|Photos||Video & Audio||Blogs||Statistics||Archive||Shop||Mobile|
July 20, 2011
Warwickshire 261 for 6 v Sussex
Former Surrey batsman Laurie Evans made his first half-century in the County Championship as Warwickshire reached 261 for 6 on a hard-fought first day against Sussex at Edgbaston.
Evans, who had not gone beyond 15 in eight previous innings in the four-day competition, made 52 and shared a partnership of 87 in 34 overs with Ireland captain William Porterfield.
James Anyon's new-ball burst of 2 for 17 put Sussex in charge early in the day and Monty Panesar later pegged Warwickshire back by taking 3 for 56 in 32 consecutive overs from the new pavilion end.
Michael Yardy, leading Sussex in the Championship for the first time in seven weeks, guessed that some dampness in the pitch would assist his bowlers when he decided to field first on winning the toss. Former Warwickshire seamer Anyon justified the decision in a consistently threatening seven-over stint in which he dismissed the openers in 22 deliveries.
Wicketkeeper Andrew Hodd held two catches, the first when Anyon swung one away from Varun Chopra and the second when Ian Westwood was beaten outside the off stump by pace and bounce. Rana Naved bowled a longer spell without causing as many problems but Sussex wasted a couple of opportunities to sustain their early breakthrough.
Luke Wells at backward point got a hand to a fierce chance when Porterfield, on 12, thrashed at a ball from Anyon, and Evans, on 11, was dropped in the slips off Naved. The cost stacked up as Porterfield got away with several edges to third man, but the return of the impressive Anyon unseated the left hander after he had reached his fifth championship half-century of the season.
Having hit seven boundaries from 118 balls, he went for 66 when Yardy held a neat catch at first slip. Evans, meanwhile, came through a difficult start and began to play some attractive shots in front of the wicket with a half-a-dozen fours in completing 50 from 123 balls.
By then Panesar had settled into an excellent spell and he eventually secured a deserved first wicket when Evans was given out leg-before as he played back.
The day lapsed into an attritional phase as Jim Troughton and Tim Ambrose managed only five boundaries between them in a stand of 57 which Panesar ended when Troughton (26) prodded to silly point.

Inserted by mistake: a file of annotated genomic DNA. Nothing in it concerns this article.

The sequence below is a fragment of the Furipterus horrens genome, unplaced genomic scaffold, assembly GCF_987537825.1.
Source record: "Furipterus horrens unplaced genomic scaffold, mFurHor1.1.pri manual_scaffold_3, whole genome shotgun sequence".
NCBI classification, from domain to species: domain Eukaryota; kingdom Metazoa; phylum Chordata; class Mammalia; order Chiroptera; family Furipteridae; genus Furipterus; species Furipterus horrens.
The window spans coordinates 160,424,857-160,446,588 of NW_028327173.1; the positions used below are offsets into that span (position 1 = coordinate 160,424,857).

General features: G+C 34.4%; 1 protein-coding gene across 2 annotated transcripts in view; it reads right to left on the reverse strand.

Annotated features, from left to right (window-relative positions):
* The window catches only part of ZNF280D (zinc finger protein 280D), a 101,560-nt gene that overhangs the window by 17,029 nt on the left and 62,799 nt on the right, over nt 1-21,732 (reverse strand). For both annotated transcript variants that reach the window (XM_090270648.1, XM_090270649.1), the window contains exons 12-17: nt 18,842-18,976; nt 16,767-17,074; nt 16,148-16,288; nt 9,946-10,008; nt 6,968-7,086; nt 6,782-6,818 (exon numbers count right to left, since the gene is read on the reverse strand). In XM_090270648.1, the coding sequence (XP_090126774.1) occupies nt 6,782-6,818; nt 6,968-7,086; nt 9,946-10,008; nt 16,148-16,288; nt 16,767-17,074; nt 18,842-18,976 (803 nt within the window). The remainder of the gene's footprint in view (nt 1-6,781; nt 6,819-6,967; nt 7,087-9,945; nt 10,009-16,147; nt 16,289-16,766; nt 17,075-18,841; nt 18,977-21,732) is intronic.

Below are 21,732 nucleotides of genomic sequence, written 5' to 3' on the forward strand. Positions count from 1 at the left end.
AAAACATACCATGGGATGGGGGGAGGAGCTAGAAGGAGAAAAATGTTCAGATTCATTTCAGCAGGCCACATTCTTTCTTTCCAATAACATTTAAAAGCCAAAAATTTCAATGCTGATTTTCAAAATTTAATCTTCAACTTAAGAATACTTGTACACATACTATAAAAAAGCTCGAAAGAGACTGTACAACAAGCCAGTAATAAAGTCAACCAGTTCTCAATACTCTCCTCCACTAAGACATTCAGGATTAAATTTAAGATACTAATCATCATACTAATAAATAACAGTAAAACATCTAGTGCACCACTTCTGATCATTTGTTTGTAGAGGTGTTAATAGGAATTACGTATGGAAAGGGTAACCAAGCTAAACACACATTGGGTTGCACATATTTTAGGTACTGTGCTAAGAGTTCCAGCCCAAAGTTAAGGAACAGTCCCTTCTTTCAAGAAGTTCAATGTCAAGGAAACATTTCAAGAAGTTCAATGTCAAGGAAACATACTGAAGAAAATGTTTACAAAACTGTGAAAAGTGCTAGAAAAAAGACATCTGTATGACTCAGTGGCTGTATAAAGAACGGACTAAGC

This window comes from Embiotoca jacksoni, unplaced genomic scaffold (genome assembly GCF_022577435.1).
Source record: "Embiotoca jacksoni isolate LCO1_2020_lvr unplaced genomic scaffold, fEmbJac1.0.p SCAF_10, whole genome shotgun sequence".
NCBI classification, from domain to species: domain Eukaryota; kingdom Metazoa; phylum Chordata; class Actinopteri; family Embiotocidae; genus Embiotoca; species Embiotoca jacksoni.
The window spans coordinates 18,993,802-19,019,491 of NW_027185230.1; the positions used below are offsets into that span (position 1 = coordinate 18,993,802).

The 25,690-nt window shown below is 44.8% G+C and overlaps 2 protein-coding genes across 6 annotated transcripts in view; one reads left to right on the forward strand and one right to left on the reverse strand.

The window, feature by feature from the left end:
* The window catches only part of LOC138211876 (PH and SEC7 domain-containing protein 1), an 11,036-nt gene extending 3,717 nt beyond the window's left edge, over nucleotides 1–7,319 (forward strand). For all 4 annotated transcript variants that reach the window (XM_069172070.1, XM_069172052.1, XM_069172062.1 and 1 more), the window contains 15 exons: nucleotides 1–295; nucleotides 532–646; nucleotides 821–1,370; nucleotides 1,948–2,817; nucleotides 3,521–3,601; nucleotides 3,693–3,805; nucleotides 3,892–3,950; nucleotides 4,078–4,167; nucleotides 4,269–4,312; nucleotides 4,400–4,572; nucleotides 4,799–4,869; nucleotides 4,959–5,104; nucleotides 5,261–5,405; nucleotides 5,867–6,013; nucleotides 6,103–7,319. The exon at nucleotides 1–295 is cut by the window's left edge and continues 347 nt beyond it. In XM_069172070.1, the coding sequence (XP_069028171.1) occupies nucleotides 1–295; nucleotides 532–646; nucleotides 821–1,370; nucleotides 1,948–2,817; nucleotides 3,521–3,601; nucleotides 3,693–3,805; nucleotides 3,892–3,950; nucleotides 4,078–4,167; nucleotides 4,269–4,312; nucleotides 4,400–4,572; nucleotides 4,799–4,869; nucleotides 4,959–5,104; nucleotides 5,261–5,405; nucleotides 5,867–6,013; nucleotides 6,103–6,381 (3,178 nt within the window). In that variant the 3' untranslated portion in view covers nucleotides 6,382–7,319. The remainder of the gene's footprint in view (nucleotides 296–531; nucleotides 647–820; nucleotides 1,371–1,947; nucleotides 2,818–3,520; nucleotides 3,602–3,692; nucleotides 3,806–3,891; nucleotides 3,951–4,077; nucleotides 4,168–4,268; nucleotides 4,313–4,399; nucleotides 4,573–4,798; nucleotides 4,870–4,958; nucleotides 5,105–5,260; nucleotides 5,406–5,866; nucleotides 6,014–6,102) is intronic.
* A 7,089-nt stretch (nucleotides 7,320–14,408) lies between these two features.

Rikki Clarke quickly became a second lbw victim for the spinner but Ambrose, unbeaten on 44 after batting for 48 overs, and Chris Woakes, dropped twice in reaching 45 not out, added 69, mostly against the second new ball before Panesar made a brief re-appearance.
© ESPN Sports Media Ltd.
The thrills are rather low-octane, the skills are a bit lightweight, and the tournament overly India-centric
As West Indies play their 500th Test, here's an interactive journey through their Test history
Also, high scores and low averages, most ducks in international cricket, and the 12-year-old Test player
Former New Zealand seamer Gavin Larsen talks about wobbly seam-up bowling, the 1992 World Cup, and his role in the next tournament
Plays of the day from the CLT20 game between Kolkata Knight Riders and Chennai Super Kings
Twenty years on, Shivnarine Chanderpaul continues to be understated, underestimated. And that doesn't bother him. What's not to like?
Of the 85 Tests that Bangladesh have played so far, they've lost 70 and won just four. Those stats are easily the worst among all teams when they'd played as many Tests
The planned reorganisation of their domestic structure should help the region recapture some of the glory it enjoyed in the past
In their pomp, West Indies had a 53-13 win-loss record; in their last 99, it is 16-53. That, in a nutshell, shows how steep the decline has been